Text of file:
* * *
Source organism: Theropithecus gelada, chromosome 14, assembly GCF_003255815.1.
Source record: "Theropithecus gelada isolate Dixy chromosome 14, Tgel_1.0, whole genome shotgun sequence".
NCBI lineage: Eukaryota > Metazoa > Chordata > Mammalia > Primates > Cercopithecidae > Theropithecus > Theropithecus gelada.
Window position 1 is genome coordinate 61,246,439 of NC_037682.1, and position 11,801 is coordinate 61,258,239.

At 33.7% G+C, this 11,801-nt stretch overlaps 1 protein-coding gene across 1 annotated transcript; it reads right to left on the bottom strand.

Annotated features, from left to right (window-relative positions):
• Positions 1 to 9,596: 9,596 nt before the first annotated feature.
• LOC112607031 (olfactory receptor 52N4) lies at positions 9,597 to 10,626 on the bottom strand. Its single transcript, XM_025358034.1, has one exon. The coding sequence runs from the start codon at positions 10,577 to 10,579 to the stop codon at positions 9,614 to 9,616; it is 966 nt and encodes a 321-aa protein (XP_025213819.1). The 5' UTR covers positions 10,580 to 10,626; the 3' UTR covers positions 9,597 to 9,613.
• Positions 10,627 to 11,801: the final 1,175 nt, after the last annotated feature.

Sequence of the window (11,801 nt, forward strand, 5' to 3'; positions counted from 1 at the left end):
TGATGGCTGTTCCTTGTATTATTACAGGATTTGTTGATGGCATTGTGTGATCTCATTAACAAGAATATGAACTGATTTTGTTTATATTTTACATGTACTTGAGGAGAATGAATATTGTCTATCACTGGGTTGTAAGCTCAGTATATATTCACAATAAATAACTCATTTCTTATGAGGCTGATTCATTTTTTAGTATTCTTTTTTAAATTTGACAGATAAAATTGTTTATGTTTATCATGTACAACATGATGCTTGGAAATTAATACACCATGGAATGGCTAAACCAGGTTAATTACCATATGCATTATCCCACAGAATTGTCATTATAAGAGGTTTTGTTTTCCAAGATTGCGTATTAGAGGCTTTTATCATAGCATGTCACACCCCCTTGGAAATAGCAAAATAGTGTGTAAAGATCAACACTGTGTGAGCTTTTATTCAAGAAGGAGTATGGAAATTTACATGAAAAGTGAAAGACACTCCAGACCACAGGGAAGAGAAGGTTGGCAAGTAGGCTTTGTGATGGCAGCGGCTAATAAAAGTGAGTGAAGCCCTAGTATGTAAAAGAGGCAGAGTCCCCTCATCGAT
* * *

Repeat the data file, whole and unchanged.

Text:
Source organism: Theropithecus gelada, chromosome 14, assembly GCF_003255815.1.
Source record: "Theropithecus gelada isolate Dixy chromosome 14, Tgel_1.0, whole genome shotgun sequence".
NCBI lineage: Eukaryota > Metazoa > Chordata > Mammalia > Primates > Cercopithecidae > Theropithecus > Theropithecus gelada.
Window position 1 is genome coordinate 61,246,439 of NC_037682.1, and position 11,801 is coordinate 61,258,239.

At 33.7% G+C, this 11,801-nt stretch overlaps 1 protein-coding gene across 1 annotated transcript; it reads right to left on the bottom strand.

Annotated features, from left to right (window-relative positions):
• Positions 1 to 9,596: 9,596 nt before the first annotated feature.
• LOC112607031 (olfactory receptor 52N4) lies at positions 9,597 to 10,626 on the bottom strand. Its single transcript, XM_025358034.1, has one exon. The coding sequence runs from the start codon at positions 10,577 to 10,579 to the stop codon at positions 9,614 to 9,616; it is 966 nt and encodes a 321-aa protein (XP_025213819.1). The 5' UTR covers positions 10,580 to 10,626; the 3' UTR covers positions 9,597 to 9,613.
• Positions 10,627 to 11,801: the final 1,175 nt, after the last annotated feature.

Sequence of the window (11,801 nt, forward strand, 5' to 3'; positions counted from 1 at the left end):
TGATGGCTGTTCCTTGTATTATTACAGGATTTGTTGATGGCATTGTGTGATCTCATTAACAAGAATATGAACTGATTTTGTTTATATTTTACATGTACTTGAGGAGAATGAATATTGTCTATCACTGGGTTGTAAGCTCAGTATATATTCACAATAAATAACTCATTTCTTATGAGGCTGATTCATTTTTTAGTATTCTTTTTTAAATTTGACAGATAAAATTGTTTATGTTTATCATGTACAACATGATGCTTGGAAATTAATACACCATGGAATGGCTAAACCAGGTTAATTACCATATGCATTATCCCACAGAATTGTCATTATAAGAGGTTTTGTTTTCCAAGATTGCGTATTAGAGGCTTTTATCATAGCATGTCACACCCCCTTGGAAATAGCAAAATAGTGTGTAAAGATCAACACTGTGTGAGCTTTTATTCAAGAAGGAGTATGGAAATTTACATGAAAAGTGAAAGACACTCCAGACCACAGGGAAGAGAAGGTTGGCAAGTAGGCTTTGTGATGGCAGCGGCTAATAAAAGTGAGTGAAGCCCTAGTATGTAAAAGAGGCAGAGTCCCCTCATCGAT